At MariaDB Foundation, we are proud of MariaDB Server getting plenty of contributions. But we don’t want to get cocky, so here is an update about where we stand, and what we want to make happen. First, we have shown our contribution pride in several places. On 15 February 2019, I tweeted On code contributions, […]
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A while back, I wrote a blog post explaining how
PERFORMANCE_SCHEMA improvements in MySQL Server 5.7
provides new visibility into the SSL/TLS status of each
running client configuration. An excellent
recent post from Frederic Descamps at Percona covers
similar territory. Both of us use
PERFORMANCE_SCHEMA tables directly – a powerful
interface, but one that requires a query joining multiple tables.
Thanks to the excellent work of Mark Leith, and a contribution from Daniël van Eeden, access to this
same information is made far easier via the
I overlooked the
Dave Stokes has just written that MySQL is Looking for External Contributions. The first comments on that were negative, saying that forcing developers to sign a contributor agreement is not friendly, and that MySQL developers don't play well with external contributors.
To be fair, it is not Oracle that has an unfriendly policy about contributions. It was already like this with MySQL AB, and the reason is simply that the company wants to maintain ownership of the code, so that it will be able to sell dual licensing agreements.
I may not like it, but licensing was still a consistent part of the business when I left Oracle, and I assume it still is. Since this “feature” helps paying the developers that create open source software, I believe it is a reasonable trade-off.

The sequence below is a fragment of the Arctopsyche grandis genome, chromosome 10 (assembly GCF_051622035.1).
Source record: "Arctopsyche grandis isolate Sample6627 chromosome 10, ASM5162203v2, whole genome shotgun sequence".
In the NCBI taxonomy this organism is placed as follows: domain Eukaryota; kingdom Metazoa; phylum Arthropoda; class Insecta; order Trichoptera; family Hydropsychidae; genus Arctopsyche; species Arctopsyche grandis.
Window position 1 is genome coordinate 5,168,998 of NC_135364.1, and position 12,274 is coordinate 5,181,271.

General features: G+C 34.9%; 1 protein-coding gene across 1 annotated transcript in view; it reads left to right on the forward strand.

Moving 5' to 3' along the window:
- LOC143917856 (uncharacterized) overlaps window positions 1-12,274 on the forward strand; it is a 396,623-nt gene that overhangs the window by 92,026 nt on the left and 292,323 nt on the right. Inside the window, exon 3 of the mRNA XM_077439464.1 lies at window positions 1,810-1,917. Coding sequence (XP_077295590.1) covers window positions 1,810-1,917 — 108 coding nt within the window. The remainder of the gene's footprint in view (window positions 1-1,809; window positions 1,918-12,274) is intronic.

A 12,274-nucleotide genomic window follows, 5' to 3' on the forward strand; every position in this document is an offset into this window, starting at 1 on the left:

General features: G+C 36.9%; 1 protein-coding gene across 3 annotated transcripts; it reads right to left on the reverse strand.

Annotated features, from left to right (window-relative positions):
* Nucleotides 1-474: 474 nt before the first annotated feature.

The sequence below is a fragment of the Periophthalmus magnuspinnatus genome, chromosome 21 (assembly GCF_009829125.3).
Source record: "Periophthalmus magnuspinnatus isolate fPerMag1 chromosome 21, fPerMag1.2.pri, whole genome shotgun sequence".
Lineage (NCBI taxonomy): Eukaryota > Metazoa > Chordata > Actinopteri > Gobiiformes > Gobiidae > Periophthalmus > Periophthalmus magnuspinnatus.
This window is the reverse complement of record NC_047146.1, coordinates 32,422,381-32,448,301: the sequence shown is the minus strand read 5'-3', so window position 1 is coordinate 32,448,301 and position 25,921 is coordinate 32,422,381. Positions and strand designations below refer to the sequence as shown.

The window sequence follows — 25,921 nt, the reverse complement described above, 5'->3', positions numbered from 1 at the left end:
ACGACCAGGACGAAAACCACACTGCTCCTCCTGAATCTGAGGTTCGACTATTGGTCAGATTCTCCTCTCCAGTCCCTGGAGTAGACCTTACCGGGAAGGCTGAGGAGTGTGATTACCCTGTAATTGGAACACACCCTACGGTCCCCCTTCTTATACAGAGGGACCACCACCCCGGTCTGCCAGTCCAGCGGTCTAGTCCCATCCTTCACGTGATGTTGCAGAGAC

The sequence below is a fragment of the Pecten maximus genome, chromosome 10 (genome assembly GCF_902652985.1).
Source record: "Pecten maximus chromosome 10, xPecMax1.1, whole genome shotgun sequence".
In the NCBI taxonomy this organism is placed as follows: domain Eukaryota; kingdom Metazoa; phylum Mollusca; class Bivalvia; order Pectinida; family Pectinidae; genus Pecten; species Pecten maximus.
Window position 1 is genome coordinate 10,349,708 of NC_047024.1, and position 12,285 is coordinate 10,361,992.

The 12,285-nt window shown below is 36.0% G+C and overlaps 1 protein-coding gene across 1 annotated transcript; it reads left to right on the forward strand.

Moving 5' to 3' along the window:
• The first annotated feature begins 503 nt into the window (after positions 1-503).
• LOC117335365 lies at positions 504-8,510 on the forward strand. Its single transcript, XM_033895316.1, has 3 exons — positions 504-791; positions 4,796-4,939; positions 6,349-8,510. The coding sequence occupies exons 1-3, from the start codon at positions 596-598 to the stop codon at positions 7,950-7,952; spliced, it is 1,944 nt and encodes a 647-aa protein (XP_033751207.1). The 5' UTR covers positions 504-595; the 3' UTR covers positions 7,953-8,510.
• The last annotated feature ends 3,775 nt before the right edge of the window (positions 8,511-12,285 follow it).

Besides, also …
We’ve written about how a bad economy is indeed good for open source software. We’ve also recognized that with open source software’s maturity and place at the enterprise software table, a bad economy can be a double-edged sword for open source since the failure or fade of large enterprise customers, say big banks, hurts open source vendors right alongside traditional software providers.
What is interesting is that after a couple of years of economic rebuilding, we’ve seen recently how open source is being driven by innovation, particularly in cloud computing, …[Read more]
I've been going through our bugs database to compile a list of some noteworthy patch contributions that have been included in the MySQL 5.5 release. Of course any contribution is appreciated, no matter how small! And the list is probably not complete — please let me know if I'm missing any. I omitted a number of smaller patches that fixed compile issues and I only considered contributions that were tracked in our bug database and were tagged as "Contribution".
Note that these are new patches that have not been part of any other MySQL release — of course, all contributions from previous releases are included in 5.5 as well. We also received a few patches for InnoDB (particularly by Mark Callaghan and his team mates at Google/Facebook), which were incorporated in the InnoDB plugin in MySQL 5.1 (and …[Read more]
The Apache Software Foundation’s latest statement on the Java Community Process highlights continued dissatisfaction and dissent from Oracle’s stewardship and involvement in open source software.